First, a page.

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Finding your Chi at Michi, a ryokan-inspired eco-retreat in Bali

August 29, 2009
The solutide of Yoga at Michi Retreat

The solutide of Yoga at Michi Retreat

When choosing accommodation on Indonesia’s premier travel destination of Bali, the greatest challenge one is faced with is not where, but rather what type of stay experience one is seeking. From opulent resorts to quiet rustic havens of eco-balance perfection, to retreats that celebrate wellness and new-age organic treatments of monastic quality that touch your soul… a place customized for one’s whims awaits somewhere in Bali. One such place, interestingly fashioned after a Ryokan (Japanese traditional Inn) sets it apart from Bali’s common tropical vernacular design language, is Michi Retreat. A distinctive place where you can re-align you your Chi.

Michi Retreat, Meditation Center

Michi Retreat, Meditation Center

Michi Resort-Nausicaa Suite-edd2x_1941web1
It starts out as an aimless drive, undertaken purely for the pleasure of being out and about on rural Bali roads on a clear blue afternoon. One glimpse of the sign, however, and the day has a new sense of purpose. It is discreet, simple, a smallish slab of wood engraved with a Kanji character that, we later discover, represents Michi: a Taoist word denoting “The Journey and ultimately the Way towards one’s Great Integrity.”

Little knowing what awaits, but happily idle and intrigued, we look at each other, reverse, and take the turn that will lead us through Jukut Paku village, past a magnificent banyan tree and down to the Michi Retreat.

Once there, we are confronted by a mosaic marvel. Gaudi in Bali? The restaurant dazzles with its playful mobiles and claw-footed, mirror-studded pillars. Across the valley, distant figures are discernable in the lush padi, where a terrace of intense green drops down to the rushing river below.

Wayang decor elements. Michi Retreat, Bali

Wayang decor elements. Michi Retreat, Bali

View of swimming pool and valley beyond. Michi Retreat, Bali.

View of swimming pool and valley beyond. Michi Retreat, Bali.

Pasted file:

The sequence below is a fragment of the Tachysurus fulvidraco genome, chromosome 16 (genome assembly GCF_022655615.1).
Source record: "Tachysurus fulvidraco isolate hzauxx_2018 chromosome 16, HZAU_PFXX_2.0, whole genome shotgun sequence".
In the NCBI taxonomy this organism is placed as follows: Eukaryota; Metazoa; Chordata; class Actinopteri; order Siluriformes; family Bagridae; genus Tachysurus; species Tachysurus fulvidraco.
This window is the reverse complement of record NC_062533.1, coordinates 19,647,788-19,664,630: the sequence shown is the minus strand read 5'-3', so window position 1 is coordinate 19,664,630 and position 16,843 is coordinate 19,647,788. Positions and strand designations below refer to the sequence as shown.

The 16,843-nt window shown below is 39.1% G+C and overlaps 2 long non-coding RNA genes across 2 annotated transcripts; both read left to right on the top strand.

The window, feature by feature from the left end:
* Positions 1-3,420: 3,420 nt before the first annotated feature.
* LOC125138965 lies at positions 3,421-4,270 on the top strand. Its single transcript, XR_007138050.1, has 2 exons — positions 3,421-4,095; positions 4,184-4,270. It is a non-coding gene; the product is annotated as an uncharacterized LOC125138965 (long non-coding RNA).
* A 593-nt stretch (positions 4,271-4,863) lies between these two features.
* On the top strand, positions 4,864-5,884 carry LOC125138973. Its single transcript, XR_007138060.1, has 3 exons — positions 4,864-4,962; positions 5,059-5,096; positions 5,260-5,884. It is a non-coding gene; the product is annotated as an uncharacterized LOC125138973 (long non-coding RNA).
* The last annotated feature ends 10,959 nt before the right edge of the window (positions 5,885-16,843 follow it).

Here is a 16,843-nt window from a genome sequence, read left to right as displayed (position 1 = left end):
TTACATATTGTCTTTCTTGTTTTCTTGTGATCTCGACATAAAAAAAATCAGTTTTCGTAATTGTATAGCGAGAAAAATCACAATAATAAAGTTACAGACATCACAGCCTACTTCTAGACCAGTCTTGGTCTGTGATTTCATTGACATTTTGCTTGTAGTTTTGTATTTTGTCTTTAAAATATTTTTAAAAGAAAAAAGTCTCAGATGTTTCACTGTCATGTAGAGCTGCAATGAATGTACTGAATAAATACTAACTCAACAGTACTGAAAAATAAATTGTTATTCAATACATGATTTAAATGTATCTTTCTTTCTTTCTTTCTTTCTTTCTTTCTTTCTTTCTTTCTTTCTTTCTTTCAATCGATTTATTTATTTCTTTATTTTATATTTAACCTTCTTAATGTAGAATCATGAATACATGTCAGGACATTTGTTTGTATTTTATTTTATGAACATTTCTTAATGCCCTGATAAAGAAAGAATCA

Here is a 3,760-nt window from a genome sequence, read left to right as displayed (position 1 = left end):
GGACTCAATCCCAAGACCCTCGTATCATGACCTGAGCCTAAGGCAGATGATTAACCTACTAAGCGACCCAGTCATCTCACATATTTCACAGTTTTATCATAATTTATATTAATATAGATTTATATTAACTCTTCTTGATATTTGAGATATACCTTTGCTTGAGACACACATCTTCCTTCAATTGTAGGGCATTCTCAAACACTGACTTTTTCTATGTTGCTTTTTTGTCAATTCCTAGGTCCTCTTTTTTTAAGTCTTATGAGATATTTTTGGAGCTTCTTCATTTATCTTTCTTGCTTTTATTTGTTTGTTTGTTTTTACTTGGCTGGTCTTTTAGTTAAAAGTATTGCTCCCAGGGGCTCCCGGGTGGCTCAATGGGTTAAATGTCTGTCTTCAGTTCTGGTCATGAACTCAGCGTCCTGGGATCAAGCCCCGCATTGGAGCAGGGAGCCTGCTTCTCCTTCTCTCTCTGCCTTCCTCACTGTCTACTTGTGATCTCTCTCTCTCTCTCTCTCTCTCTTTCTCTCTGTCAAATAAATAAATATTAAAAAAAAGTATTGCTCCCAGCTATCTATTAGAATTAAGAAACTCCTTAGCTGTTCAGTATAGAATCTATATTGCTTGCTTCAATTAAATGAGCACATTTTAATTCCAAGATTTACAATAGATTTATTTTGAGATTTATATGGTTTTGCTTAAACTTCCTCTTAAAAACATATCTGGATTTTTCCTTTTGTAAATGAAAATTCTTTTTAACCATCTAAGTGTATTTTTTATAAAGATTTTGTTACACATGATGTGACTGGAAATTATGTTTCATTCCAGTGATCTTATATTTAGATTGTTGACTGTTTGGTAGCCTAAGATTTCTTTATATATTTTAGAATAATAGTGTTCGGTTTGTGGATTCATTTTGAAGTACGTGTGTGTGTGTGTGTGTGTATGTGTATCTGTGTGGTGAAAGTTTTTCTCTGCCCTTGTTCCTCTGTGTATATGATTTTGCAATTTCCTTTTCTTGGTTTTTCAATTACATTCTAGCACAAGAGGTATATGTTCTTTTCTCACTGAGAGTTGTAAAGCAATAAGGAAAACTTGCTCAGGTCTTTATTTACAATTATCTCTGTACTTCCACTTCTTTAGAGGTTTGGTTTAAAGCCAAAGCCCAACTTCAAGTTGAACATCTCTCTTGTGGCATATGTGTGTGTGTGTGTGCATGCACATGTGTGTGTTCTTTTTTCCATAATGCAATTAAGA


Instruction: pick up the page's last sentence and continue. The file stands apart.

The Founder – who, with a combination of modesty and mystique, does not wish to be named – appears shortly after our arrival. A former professor of cultural anthropology, he is in his late seventies and walks with the aid of a silver-capped stick, his canine companion Bubu by his side. While he consults with staff, someone presents a brochure.

Towards the back of the booklet is a page entitled ‘The Tale of a Nomad: Freedom from the Spurious and the Specious.’

Zen bamboo bathroom. Michi Retreat, Bali

Zen bamboo bathroom. Michi Retreat, Bali

Traditional Indonesian spices. Michi Retreat, Bali

Traditional Indonesian spices. Michi Retreat, Bali

The Tale reads as follows:
Japan’s invasion of Manchuria in 1931 was a thunderclap to an infant living near the Russian border of inner Mongolia. After seven decades of a peripatetic existence, the founder was able to unearth a strip of the land in Ubud, an art & craft center of Bali. The place was a providential “Canaan” for him…

The Founder approaches us, then listens appreciatively to our story of how we were inexplicably drawn along the path to Michi. “You’re not staying here? You can’t afford it,” he surmises, with some sympathy, before we have a chance to respond.

Swimming pool, Michi Retreat, Bali

Swimming pool, Michi Retreat, Bali

His sympathy is sincere: we are treated to lunch. The meticulous care taken over every detail here soon becomes apparent – every item of cutlery and tableware is unique, and beautiful. The chilled water is delicately flavoured with hints of fresh mint and lemon. And, as we discover from this and future meals, the food is divine. “Food is my obsession,” the Founder remarks. So much so that he has sent his chef, Ayu, for training abroad: she has had the opportunity to enhance her culinary skills in Italy, France and Japan.

Michi is a cooperative, built and run by the people of Jukut Paku, under the guidance of the Founder. It has now been almost ten years in the making, a process of design, training, construction and reconstruction. The workers will share in any profits of the retreat and, ultimately, it belongs to them. “I found my heart in harmony with the local people,” says the Founder. “I want to leave something good here.”
"Only Yesterday" Suite, Michi Retreat, Bali
Each room or villa is different to the last detail (and of details there are many). One suite is inspired by the story of Odysseus, the rest by the Founder’s own lifetime of wandering, taking in the friends he met along the way (one suite is dedicated to Man Ray), his passions (coffee and Coco Chanel), and the good old days (the glittering Only Yesterday is replete with old cameras, typewriters, contemporary art and jazz memorabilia). There is a temple, a meditation hall, a library dedicated to Gandhi and Tagore, and a dance studio dedicated to celebrated Indian classical dancer Mrinalini Sarabhai.

While guests have been visiting the retreat for some time now, it has most often been by chance or invitation – “the longest soft opening in history,” as the Founder would have it. Now, however, the time has come for Michi to be discovered.

Source: Kabar Indonesia

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